After one Herndon mother saw that her child wasn't happy in school anymore, she decided it was time to step in.
Her son was "always glad about going to class," says the mom, who asked to remain anonymous, but "then in his fourth-grade year, he started coming home and saying, ‘I don't want to go to school.' "
At first, she thought he might just have had a bad day or received a poor grade, but he continued to be unhappy. She doesn't believe his teacher said anything negative to him, but somehow he got it in his head that his teacher didn't think he was smart. "He started getting down on himself."
Her husband was in graduate school and spent most of the day at home, so
he talked to the school about switching his son's teacher, which the principal agreed to do. The end result: Her son was much happier.
Changing classrooms is rare these days, in part because schools give a great deal of thought to the mix of students' personalities and how they mesh with each other and with the teacher's educational style. That said, it remains a sensitive topic: The aforementioned mother who requested that her name not be used? Her son switched teachers a decade ago.
Administrators have the final word when it comes to class assignments and transfers. Yvonne Fawcett, principal at Glen Allen Elementary in Henrico County, says that determining classroom makeup is a group effort involving the previous year's teachers. They try to create a balance among the ability levels of the students in the class, taking into account past behavior issues. Parents are not allowed to request specific teachers, but they do have some input.
"I send a form home to parents, usually
about April, and the form that I send home has all the information about how we group students on one side, and on the other they can advocate for their child," she says.
On this form, parents can describe the type of learning environment they think is best for their child, whether that is highly structured or a classroom with more freedom, and any other concerns they may have.
Irene Carney, executive director of Sabot at Stony Point, a Richmond private school for children in preschool through eighth grade, says that making class assignments involves a lot of variables.
"A great deal of thought goes into those decisions — including the total number of children, the gender balance of the group, the distribution of children who might need some special consideration, and the match between teachers and children," she says. "The goal is to effect a class chemistry that will foster each student's learning and that, as a whole, is a healthy mix both socially and academically."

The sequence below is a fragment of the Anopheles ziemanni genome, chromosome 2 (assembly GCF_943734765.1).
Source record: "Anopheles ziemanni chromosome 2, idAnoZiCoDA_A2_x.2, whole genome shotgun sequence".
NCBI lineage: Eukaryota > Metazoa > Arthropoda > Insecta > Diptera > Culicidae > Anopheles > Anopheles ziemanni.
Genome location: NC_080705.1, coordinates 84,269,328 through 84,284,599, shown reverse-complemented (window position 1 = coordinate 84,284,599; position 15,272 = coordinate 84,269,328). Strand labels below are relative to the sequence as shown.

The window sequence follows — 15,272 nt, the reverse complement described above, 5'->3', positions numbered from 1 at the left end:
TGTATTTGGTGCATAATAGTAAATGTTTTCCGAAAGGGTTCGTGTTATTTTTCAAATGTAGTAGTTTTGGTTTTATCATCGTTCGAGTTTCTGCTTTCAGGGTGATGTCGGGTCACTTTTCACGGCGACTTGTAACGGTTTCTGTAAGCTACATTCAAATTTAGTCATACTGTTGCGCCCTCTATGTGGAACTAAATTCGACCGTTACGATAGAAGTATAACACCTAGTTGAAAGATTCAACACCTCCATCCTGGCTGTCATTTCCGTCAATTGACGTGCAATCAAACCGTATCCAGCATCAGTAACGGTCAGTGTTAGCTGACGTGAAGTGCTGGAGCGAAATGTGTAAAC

Fawcett usually receives fewer than five requests for classroom switches a year at Glen Allen, but the school honors a request only if a student has been re-assigned to a teacher with whom he or she has had difficulty in the past. "For the most part, parents have been fine with that because we do place children where we think they will do best academically."
As a small school, Sabot usually receives only one or two requests per year. Some of the most common reasons parents request changes are a perceived difference between the student's learning style and the teacher's mode of teaching, concerns about academic performance, and concerns about where the child falls age-wise among his or her peers, Carney notes.
She says they take change requests seriously, and they are open to doing it if the switch causes minimal disruption. However, Carney tries to guard against a domino effect, with granted requests causing more parents to ask to switch their children's classes. "School offers many opportunities for learning life lessons and life skills. If children always have the way made smooth for them, they may be ill-equipped later in life to deal with life's inevitable curveballs."
Sandy Shaw, who teaches English at Tuckahoe Middle School, agrees. "Most of the time I would say we try to work through it, so the child ends up staying with the teacher."
Carol Shakeshaft, director of the educational leadership department at Virginia Commonwealth University, which trains future administrators, encourages open lines of communication between principals and parents.
"We suggest that administrators talk with parents about the reasons why they are requesting a change," she notes. "If a complaint is made about a teacher, we urge administrators to investigate and report back. We also recommend that school divisions have policies about how to request a change of teacher, what variables will be taken into consideration, and the process that parents and administrators need to follow."
It's not a decision to take lightly. When the unhappy fourth-grader's dad went to see the principal and the teacher, other considerations — such as the boy's friendships among classmates and familiarity with the routine — were raised. Still, the mom says she wanted her son removed from the classroom after being unhappy for a month.]
Valerie Robnolt, an assistant professor in VCU's teaching department, urges communication among parents, children and teachers; she doesn't believe removing the child is a good option. Also, if the talking starts even before the school year begins, teachers can establish positive relationships with all the parents, she adds. Communication should continue through the school year, by a variety of means, including newsletters sent home and appearances at back-to-school nights and other activities — steps that can keep a parent from wanting to remove a child from a class.
"When I was a classroom teacher," Robnolt says, "I always saw myself as a partner with the parents, so that what we did was what was best for the child."